When Iwas young , Iwas told , as were many of you , that Ihad to “ be patient .”
It might come after aquestion like “ Are wethere yet ?” or , while standing at the Christmas tree waiting for some errant family member to get out of bed . It might have been “ Can Iopen my presents now ?”
In that time ofmylife , Ithought being patient just meant Ihad to sort of “ chill out .” When Ilooked it up in the dictionary ( truthfully , when I “ Googled it ”) Ifound a bit more ominous definition :“ Patience is the capacity to accept ortolerate delay , trouble or suffering without getting angry or upset .”
Icontracted COVID inearly March , at the beginning of the East Coast experience . In fact , Iwas one of the very first admitted to my hospital for this condition .
Isay “ my hospital ” because Ihave worked at St . Joseph ’ s for nearly 40 years as an emergency physician , and have found it to be awondrous experience .
To say Iwas ravaged by this illness would be an understatement . Ofthe 31 days Ispent on the intensive care unit , 18 of them were spent on aventilator . Ilost 80 pounds , and could not even turn over in bed onmyown . But more intense than the loss of weight ( I needed to lose some ) and the loss of strength was the neverending awareness that Icould not get enough air .
Ibecame the poster child for impatience when Ihad to lie flat for my second CT scan , which occurred just before my second intubation . Lying flat made breathing
so difficult that Iremem- ber screaming at the technicians toplease , please hurry . It was the closest Ihave ever been to experiencing sheer terror .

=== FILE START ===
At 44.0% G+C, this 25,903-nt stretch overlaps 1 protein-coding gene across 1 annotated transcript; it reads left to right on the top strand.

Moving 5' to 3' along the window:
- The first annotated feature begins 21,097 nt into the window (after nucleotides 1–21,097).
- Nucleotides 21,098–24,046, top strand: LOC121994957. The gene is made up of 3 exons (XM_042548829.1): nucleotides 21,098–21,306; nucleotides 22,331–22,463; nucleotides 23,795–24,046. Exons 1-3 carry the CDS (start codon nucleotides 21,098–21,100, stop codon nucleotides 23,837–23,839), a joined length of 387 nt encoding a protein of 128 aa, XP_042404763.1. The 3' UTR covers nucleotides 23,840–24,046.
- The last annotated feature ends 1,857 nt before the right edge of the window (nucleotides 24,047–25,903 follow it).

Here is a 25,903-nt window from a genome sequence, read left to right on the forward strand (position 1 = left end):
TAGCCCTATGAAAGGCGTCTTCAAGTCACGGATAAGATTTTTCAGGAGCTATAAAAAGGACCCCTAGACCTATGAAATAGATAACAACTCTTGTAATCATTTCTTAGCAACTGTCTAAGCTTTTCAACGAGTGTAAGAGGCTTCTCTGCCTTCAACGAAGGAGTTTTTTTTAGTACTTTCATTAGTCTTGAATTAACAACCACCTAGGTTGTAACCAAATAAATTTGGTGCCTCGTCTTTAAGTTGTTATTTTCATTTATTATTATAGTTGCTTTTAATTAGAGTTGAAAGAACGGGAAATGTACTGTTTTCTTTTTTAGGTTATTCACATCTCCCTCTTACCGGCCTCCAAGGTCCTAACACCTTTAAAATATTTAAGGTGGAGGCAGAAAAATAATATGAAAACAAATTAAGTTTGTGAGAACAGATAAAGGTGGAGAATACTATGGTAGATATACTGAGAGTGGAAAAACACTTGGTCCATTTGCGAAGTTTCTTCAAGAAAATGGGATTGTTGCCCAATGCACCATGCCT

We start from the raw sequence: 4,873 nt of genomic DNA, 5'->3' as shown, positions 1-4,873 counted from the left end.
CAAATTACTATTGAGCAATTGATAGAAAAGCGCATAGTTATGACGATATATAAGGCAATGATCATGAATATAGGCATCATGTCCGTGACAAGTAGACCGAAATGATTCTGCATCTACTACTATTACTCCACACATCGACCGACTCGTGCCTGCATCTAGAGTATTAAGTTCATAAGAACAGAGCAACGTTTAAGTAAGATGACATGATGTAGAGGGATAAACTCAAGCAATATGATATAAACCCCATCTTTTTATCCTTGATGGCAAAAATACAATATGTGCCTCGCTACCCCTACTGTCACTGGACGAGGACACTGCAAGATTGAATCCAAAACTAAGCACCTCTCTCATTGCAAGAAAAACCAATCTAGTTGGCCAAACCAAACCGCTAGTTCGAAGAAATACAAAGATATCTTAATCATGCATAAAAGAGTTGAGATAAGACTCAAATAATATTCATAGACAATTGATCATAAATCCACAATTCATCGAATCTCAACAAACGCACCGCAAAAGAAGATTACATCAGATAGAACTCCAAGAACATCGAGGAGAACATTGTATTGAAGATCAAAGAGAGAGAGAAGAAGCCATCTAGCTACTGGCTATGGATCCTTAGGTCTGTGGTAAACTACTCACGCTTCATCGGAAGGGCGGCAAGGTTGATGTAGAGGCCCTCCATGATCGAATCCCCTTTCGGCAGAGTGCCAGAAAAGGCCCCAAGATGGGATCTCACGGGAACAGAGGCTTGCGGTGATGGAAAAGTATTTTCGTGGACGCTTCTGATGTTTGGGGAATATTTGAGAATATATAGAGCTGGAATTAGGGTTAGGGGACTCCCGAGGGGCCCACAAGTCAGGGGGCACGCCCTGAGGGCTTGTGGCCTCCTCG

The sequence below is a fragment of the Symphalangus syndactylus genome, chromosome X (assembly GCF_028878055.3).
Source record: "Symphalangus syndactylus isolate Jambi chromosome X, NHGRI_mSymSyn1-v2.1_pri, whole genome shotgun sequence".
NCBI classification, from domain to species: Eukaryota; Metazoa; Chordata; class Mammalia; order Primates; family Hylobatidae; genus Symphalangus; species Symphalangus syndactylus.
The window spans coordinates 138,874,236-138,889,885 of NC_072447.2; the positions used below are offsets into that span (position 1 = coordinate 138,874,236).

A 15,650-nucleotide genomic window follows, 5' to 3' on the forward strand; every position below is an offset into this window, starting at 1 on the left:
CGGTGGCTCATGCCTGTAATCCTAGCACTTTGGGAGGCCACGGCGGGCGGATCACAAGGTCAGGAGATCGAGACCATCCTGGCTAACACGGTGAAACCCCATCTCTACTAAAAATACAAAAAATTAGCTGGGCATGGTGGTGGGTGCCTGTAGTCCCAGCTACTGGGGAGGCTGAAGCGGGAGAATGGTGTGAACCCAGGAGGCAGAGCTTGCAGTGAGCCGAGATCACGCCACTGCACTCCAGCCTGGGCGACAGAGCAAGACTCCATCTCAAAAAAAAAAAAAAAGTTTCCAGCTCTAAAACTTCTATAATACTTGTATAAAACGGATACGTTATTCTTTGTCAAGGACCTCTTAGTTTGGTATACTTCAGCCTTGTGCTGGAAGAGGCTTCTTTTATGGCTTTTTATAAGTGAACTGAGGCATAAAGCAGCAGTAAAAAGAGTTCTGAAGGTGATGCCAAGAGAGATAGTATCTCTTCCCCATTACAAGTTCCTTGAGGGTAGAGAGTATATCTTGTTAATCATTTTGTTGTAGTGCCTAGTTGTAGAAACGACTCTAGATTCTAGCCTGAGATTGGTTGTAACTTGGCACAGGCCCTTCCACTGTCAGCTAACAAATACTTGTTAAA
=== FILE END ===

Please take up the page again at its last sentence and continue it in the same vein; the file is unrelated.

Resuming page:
By the time Iwas being discharged for rehab , Icould just about feed myself and brush my hair . Fortunately , I am mostly bald-headed , so it did not take much effort todothat .
DR . PRUDEN
So what does this have todowith patience ?
When myfiancé Liz and Imade arrangements for an August wedding , we were active in our St . Mark ’ s church choir , we got pleasure in actually going to the movies , and we just loved todance .
Now it was the middle of April , and I was oxygen dependent , Ihad no taste for food , and Icould barely stand with assistance , let alone dance .
Although it has now stopped , for some still unexplained reason , flesh was peeling from my hands tothe degree that my son Christopher and Ijoked that Icould use them in aZombie Apocalypse movie .
For me , the guideposts for patience were embodied inthe “ Serenity Prayer .” You know …
“ God , giveme grace to accept with serenity the thingsthatcannot be changed , Courage to change thethings whichshould be changed , andthe Wisdomtodistinguish the onefromthe other .”
This was a chance for me to embody that prayer .
The trick has always been defining that which I could change and that which I could not change .
No one knew why the skin on my hands was flaking . Perhaps it was a reaction to the 5,000 medications I had been given . The hope was that it would go away by itself . Whatever the cause , I had to move ontosomething else .
In order for metolearn to relearn to stand on my own , to walk , to lift things , the medical team would identify the specific deficit , and the physical therapists would drive me relentlessly to do it “ just 10 more times .” Ieven gave them murderous nicknames .
As for the oxygen dependence , I was having pain with each deep breath . I knew that pushing the envelope of pain was the way to overcome it , but Iwas finding that very hard .
It ultimately took a significant turn for the better when Liz and Iwere trying to dance and something terribly funny happened . Suffice it to say that I was laughing so deeply I was forced to take deep breaths in spite of the pain .
So as far as patience goes , Ithink one must strive to identify things in their control , and work hard to make them happen .
More importantly , one must accept the things that are beyond their control and let the fates doasthey will . The hard part is knowing which is which .
Incidentally , Liz and I danced for four hours at our wedding . ❖
COURTESY OF ST . JOSEPH ’ S HEALTH
64 2021 EDITION ( 201 ) HEALTH